The corpse is not a living, conscious being. It is an object. It has no rights of its own. Either, the prior owner has rights over it and the corpse should be respected, or it is just an object and anyone can lay claim over it.

    Night
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    I find it amusing that there's a srs discussion about f***ing a corpse. Only on TSR.
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    (Original post by christine18)
    Weak argument. One would imagine that the OP (should they be a necrophiliac) wouldn't mind having sex with a necrophiliac once dead.
    She wanted reasons why it's tabooed... And did you understand my post? How can you have sex whilst DEAD? I basically said the reason it's tabooed is that someone who has just died would not have wanted their body to be violated in such a way, so it is akin to rape.
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    What you're saying is true, there is nothing 'wrong' about it in a rational sense.

    However, the wonderful human invention of Taboo will get in the way of rational conversation about such a subject with most people. To them it is 'Wrong!' without justification. I suppose, most will come up with the sanctity of life, the body being a person etc, but it doesn't change the fact they decide it's wrong and then look for reason.
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    Shouldn't you technically ask consent from the next of kin?
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    (Original post by OB2)
    it depends if the son gave consent
    Let's assume that the son did give consent. But what if the dead person, before they died, also gave consent to have necrophilic acts performed on them?
    Both situations are consented for, and both result in hurting their family members' feelings.

    Are you saying that if consent is given, it becomes moral (even if the family members' feelings are hurt)?
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    Just thought I'd make a post to address some of the main points made on this thread:

    1] "A dead person can't consent".
    Surely they can consent before death, the same way they consent for organ donation or giving their body up for scientific research? Why shouldn't their consent before death be considered valid?

    2] "It will hurt the feelings of family members".
    Maybe it will, but does this make it immoral? It would probably hurt my family members' feelings if I was in a relationship with someone who wasn't Asian. Does that make it immoral? Surely the wishes of the person involved in the sexual activity takes precedence over the feelings of their family.
    (Also, what if the person doesn't have any family members?)

    3] "It's ****ing disgusting".
    Not long ago, people would have said the same about homosexual or interracial relationships too. Eating snails and frogs legs is pretty disgusting in my opinion. Does that make it immoral?


    Also, for those that believe that necrophilia is wrong, answer this honestly:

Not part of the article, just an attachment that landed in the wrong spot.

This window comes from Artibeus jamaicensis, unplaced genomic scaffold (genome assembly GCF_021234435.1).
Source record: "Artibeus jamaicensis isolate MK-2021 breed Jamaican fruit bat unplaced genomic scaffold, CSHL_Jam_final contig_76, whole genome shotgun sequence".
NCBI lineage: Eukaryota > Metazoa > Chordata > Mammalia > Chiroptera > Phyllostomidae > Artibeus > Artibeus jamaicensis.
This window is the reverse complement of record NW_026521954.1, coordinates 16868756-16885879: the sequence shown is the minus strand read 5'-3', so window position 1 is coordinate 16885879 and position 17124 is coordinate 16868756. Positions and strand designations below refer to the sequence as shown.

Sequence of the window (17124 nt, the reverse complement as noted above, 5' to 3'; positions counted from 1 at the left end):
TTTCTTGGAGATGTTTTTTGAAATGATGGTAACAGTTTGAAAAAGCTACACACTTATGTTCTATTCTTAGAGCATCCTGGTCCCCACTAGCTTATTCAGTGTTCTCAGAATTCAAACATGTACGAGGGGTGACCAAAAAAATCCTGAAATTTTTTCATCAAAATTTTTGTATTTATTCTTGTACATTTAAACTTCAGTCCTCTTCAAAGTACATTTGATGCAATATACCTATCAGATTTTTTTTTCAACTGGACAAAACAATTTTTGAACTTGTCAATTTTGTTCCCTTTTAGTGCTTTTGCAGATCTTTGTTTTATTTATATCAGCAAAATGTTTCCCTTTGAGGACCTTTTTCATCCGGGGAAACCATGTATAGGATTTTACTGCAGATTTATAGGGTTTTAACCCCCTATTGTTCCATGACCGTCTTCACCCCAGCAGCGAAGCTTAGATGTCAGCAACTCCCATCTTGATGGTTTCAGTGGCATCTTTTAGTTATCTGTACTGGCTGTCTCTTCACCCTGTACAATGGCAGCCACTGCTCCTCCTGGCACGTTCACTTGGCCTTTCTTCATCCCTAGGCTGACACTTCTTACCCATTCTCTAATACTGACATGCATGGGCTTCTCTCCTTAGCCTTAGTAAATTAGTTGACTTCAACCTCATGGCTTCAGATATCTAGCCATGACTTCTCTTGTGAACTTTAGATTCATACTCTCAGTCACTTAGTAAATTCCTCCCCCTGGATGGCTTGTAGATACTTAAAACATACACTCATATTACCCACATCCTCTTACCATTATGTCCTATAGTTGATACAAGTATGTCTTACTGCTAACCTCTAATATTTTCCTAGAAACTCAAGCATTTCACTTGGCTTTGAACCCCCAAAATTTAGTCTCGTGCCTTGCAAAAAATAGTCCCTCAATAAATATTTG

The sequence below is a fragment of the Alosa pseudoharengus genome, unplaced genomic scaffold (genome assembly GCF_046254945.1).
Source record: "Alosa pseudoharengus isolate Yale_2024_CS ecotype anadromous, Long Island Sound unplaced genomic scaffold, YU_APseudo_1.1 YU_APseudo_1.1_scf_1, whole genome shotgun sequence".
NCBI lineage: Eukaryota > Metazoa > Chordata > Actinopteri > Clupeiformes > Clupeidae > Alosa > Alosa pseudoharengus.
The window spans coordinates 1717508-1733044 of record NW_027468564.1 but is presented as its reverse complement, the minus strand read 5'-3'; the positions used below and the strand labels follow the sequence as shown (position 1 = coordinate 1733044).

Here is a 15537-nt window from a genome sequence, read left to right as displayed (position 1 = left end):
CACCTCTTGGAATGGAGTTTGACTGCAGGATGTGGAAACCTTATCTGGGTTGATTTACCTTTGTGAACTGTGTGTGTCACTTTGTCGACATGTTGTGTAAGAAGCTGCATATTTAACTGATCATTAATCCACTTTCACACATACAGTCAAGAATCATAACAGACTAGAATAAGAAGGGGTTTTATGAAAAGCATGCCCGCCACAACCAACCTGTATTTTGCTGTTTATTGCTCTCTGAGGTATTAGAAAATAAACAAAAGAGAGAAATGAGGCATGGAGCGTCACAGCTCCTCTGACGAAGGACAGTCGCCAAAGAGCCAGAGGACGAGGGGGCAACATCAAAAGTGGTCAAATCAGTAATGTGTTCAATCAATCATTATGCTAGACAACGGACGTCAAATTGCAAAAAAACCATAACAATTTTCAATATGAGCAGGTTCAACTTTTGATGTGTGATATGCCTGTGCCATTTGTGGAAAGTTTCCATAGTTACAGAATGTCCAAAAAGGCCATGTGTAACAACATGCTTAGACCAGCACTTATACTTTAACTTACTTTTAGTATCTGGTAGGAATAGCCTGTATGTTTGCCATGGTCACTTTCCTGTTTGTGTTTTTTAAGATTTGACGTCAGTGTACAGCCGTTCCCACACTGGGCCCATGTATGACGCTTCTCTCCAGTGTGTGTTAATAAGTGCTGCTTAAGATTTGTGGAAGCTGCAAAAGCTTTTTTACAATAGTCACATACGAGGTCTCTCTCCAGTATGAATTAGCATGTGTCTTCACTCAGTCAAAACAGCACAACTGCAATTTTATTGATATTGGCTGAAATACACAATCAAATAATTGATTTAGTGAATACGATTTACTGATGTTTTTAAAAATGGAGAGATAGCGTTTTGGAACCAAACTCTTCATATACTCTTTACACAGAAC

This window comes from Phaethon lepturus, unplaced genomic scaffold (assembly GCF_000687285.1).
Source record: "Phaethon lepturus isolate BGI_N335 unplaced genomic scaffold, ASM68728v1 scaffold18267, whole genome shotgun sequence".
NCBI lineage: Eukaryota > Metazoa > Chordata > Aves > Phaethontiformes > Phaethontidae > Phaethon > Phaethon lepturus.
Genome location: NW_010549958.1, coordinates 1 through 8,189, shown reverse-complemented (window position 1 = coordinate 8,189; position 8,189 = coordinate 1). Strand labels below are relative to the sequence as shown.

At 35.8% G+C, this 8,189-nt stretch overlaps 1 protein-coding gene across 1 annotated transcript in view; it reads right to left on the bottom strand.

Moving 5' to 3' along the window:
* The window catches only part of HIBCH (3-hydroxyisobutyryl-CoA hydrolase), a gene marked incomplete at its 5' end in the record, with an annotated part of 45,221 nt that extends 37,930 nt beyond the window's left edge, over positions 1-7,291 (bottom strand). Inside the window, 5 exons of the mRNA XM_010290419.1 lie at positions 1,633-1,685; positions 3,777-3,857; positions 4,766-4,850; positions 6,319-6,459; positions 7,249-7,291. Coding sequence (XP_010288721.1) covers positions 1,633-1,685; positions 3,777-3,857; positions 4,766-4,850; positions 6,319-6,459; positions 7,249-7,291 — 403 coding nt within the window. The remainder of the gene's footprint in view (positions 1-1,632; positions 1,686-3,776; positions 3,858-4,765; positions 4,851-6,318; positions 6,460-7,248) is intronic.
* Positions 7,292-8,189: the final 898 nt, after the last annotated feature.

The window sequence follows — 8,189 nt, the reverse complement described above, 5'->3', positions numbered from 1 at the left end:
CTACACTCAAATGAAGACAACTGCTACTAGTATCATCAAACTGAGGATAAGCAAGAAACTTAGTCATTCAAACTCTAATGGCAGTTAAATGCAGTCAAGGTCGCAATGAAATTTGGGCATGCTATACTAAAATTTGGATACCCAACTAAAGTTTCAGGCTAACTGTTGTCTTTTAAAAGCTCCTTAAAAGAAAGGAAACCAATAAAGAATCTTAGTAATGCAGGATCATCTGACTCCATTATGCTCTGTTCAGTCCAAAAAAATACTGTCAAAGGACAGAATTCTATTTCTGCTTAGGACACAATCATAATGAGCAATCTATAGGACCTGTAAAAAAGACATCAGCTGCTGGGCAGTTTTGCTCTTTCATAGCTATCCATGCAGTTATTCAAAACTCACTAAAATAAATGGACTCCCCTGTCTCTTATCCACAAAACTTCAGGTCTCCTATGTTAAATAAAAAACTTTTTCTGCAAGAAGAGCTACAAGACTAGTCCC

Did you decide that it is wrong first and then start looking for reasons? Or did you look for reasons first, and then decide it was wrong based on those reasons?
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    From a utilitarian perspective, it probably isn't immoral, since the person is dead and therefore does not have preferences and cannot feel pain. You get pleasure and feel happy and, assuming that relatives don't find out, then nobody is hurt. From a virtue ethicist perspective, I don't see how such activity contributes towards the Good Life, and I doubt a virtuous person would need or want to engage in that sort of activity. From a deontological perspective (and this is the one which interests me), it depends whether people would consent, behind a veil of ignorance (this is Rawls' 'Justice as Fairness' deontology), to laws which allow them to have sex with dead people but also bear the risk that their dead body may be entered. I don't think there's much consensus, so therein lies its difficulty - it's a hard case, unlike with organ donation where most people would accept that it's probably irrational to care about your organs after death and the preference to have an organ (should you need it whilst ill in hospital) is a far weightier preference. With necrophilia, other concepts, such as dignity, get tossed into the debate. But anyway, the answer which interests you will depend on a lot of your foundational moral axioms.
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    (Original post by tazarooni89)
    Let's assume that the son did give consent. But what if the dead person, before they died, also gave consent to have necrophilic acts performed on them?
    Both situations are consented for, and both result in hurting their family members' feelings.

    Are you saying that if consent is given, it becomes moral (even if the family members' feelings are hurt)?
    no i was only joking however i believe consent isnt the big issue, say for example a father has sex with his daughter with her consent does that make it morale or a brother with his sister or with his mother? you see consent doesnt alter the fact that its wrong and immoral!